Translated by Antonia Lloyd-Jones
Book 16 of my #20booksofsummer21 and review no 177
I was intrigued after reading a review of this book in the Times Literary Supplement. The author, investigative journalist (and one-time restaurant chef) Witold Szabłowski, tracked down the cooks who worked for several uncompromising (to put it blandly) dictators: Saddam Hussein of Iraq, Idi Amin in Uganda, Enver Hoxha in Albania, Fidel Castro in Cuba and Pol Pot in Cambodia. He interviewed the former chefs about their experiences, the food that they prepared for their bosses, and the way their employment with the various despots came to an end.
You do get the feeling that the chefs aren’t always as honest about their ex-employers as they could be, perhaps because of enduring (some might say misplaced) loyalties, or perhaps because of fear of reprisals.
Apparently, according to one interviewee, Pol Pot – the driving force behind the Cambodian genocide, which resulted in the deaths of up to two million people – was nicknamed “Mattress”, “because he always did his best to calm things down. He was soft.”
Abu Ali, the chef to Saddam Hussein, is also a bit of an apologist: “The only good person in the entire al-Tikriti family was Saddam. I don’t know how he survived among them.”
The book gives an unique and chilling insight into a role in which, as Idi Amin’s Chef Otonde Odera notes, “I knew from the start – my life depended on my cooking skills”. The risk of death was real and ever-present.
Albanian communist leader Enver Hoxha, suffering from a combination of diabetes and heart disease, was on a calorie-restricted diet, with his nutrients monitored by a team of doctors – if the food provided to him by his chef failed to keep him healthy, that chef’s life would be in immediate peril. Keeping a man of 6ft 5 from hunger, on a diet of just 1500 calories a day, must have been a thankless task, and his chef (who insists on remaining anonymous, even though his former boss is long dead) expresses the view that Hoxha’s permanent bad mood was directly related to his persistent and unsated hunger.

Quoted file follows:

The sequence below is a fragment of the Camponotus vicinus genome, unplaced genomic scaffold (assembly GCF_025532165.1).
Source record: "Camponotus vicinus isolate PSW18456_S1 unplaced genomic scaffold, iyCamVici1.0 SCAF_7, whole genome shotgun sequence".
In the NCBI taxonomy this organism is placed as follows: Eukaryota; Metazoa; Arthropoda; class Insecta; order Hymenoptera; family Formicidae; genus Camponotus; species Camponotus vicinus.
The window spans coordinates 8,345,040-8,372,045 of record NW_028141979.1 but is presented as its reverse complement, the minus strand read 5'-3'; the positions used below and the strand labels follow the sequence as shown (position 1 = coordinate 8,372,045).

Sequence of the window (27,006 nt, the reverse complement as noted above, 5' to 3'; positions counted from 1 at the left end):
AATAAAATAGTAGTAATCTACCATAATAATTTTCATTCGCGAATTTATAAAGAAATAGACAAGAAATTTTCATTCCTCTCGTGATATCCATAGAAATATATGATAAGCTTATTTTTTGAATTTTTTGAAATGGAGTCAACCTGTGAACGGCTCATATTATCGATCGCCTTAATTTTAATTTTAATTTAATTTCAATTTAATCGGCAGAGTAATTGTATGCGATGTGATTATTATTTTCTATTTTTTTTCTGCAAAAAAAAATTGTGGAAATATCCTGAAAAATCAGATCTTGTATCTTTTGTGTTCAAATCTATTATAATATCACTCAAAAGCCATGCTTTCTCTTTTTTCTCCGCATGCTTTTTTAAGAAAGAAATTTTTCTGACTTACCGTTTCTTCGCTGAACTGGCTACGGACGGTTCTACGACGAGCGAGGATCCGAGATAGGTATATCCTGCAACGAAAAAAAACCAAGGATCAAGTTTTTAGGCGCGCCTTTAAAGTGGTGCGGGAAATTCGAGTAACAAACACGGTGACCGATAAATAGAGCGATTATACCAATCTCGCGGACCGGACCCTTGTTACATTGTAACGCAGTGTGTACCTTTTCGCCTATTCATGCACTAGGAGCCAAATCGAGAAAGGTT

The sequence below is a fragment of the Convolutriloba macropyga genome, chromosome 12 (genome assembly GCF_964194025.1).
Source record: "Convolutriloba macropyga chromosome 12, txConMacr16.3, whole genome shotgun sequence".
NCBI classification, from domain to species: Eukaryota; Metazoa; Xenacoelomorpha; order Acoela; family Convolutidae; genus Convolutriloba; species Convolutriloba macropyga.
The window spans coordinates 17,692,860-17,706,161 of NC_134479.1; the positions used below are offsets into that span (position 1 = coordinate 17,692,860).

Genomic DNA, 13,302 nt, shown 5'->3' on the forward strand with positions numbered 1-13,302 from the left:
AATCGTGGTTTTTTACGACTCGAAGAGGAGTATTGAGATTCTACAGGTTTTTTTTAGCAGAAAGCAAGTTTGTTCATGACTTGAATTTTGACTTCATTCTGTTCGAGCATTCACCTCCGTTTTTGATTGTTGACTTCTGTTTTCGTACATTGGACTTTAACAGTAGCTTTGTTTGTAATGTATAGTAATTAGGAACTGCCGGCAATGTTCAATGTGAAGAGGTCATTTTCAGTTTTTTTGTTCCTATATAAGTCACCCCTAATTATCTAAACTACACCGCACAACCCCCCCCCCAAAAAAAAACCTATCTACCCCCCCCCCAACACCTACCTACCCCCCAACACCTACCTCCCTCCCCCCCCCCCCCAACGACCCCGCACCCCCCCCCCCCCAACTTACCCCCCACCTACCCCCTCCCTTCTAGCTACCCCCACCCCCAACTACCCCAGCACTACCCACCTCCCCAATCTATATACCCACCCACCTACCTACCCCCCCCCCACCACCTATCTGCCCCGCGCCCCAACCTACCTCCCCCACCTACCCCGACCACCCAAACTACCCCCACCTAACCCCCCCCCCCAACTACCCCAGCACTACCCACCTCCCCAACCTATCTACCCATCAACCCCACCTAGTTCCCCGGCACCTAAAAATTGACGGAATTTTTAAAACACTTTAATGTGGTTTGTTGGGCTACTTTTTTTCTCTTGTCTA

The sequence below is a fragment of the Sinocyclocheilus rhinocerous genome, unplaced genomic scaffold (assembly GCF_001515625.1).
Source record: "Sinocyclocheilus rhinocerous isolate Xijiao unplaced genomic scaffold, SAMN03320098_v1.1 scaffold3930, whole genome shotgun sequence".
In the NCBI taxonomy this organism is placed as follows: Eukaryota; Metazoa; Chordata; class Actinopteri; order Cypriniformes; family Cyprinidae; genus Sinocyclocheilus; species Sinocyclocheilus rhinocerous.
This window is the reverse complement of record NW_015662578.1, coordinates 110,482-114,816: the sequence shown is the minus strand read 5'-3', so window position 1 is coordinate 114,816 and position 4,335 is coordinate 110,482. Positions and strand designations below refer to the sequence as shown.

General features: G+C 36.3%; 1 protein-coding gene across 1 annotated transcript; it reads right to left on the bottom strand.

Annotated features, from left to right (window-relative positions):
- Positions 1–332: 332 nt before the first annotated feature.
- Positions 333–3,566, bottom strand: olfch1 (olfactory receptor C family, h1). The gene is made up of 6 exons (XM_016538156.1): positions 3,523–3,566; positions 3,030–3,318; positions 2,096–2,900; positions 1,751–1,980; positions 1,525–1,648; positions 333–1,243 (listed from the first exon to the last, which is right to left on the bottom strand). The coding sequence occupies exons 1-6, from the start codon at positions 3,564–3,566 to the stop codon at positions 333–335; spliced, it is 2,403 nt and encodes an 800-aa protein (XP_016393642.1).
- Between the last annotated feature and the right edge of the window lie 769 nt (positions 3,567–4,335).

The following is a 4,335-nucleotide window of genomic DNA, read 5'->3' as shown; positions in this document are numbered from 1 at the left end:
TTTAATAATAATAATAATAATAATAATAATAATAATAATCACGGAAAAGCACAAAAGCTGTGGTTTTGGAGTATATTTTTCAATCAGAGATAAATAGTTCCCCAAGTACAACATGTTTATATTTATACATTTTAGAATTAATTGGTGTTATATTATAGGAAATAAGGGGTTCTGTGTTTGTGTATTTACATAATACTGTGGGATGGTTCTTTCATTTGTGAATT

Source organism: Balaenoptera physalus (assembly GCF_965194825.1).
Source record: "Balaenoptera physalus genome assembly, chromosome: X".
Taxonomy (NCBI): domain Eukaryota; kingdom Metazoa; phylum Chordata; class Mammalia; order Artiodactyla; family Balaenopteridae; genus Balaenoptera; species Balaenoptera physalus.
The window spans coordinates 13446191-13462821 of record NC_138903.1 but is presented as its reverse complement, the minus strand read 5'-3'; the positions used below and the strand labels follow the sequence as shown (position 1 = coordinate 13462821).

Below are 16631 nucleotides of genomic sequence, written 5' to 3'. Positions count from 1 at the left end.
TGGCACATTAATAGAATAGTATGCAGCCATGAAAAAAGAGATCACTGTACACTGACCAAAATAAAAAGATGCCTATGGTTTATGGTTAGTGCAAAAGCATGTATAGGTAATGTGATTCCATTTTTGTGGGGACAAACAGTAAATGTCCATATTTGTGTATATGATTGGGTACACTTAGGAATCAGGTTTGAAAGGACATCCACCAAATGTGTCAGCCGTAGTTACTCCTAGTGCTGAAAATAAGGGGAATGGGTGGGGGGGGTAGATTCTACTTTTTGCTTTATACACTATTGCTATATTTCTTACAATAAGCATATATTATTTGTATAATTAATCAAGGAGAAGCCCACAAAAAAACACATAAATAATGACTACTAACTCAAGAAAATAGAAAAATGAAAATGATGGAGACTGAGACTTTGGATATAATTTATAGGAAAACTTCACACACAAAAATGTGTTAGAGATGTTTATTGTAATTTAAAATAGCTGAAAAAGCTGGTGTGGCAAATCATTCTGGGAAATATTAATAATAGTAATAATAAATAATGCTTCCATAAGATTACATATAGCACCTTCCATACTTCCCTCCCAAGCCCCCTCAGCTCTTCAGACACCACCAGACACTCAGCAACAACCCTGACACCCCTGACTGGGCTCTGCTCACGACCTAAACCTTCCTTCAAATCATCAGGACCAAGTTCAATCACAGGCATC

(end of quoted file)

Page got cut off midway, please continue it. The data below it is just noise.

The interviews are interspersed with a potted history of the regime in question from Szabłowski. An editorial flourish is the decision to lay the book out in the style of a menu, which forces the content into a particular format, and doesn’t quite work.
I found the book to be a slightly uncomfortable mix of memoir, recipe book and political history, but it kept me turning the pages.
Can you imagine what would have happened if Amin had spent all day carrying out his coup, arrived at the palace in the evening and found there was no supper waiting for him? He’d have given us hell. Out of hunger. People go mad from hunger: I’ve seen it many times.
I had cooked tilapia and goat pilaf; I remember that Amin liked it. We served it all on a fresh tablecloth, with silver service, left over from the British. Amin must have felt that he had won the coup and now he deserved a tasty meal. Tell me, what could be a better reward than excellent food served by a well-dressed cook in a good suit and shoes?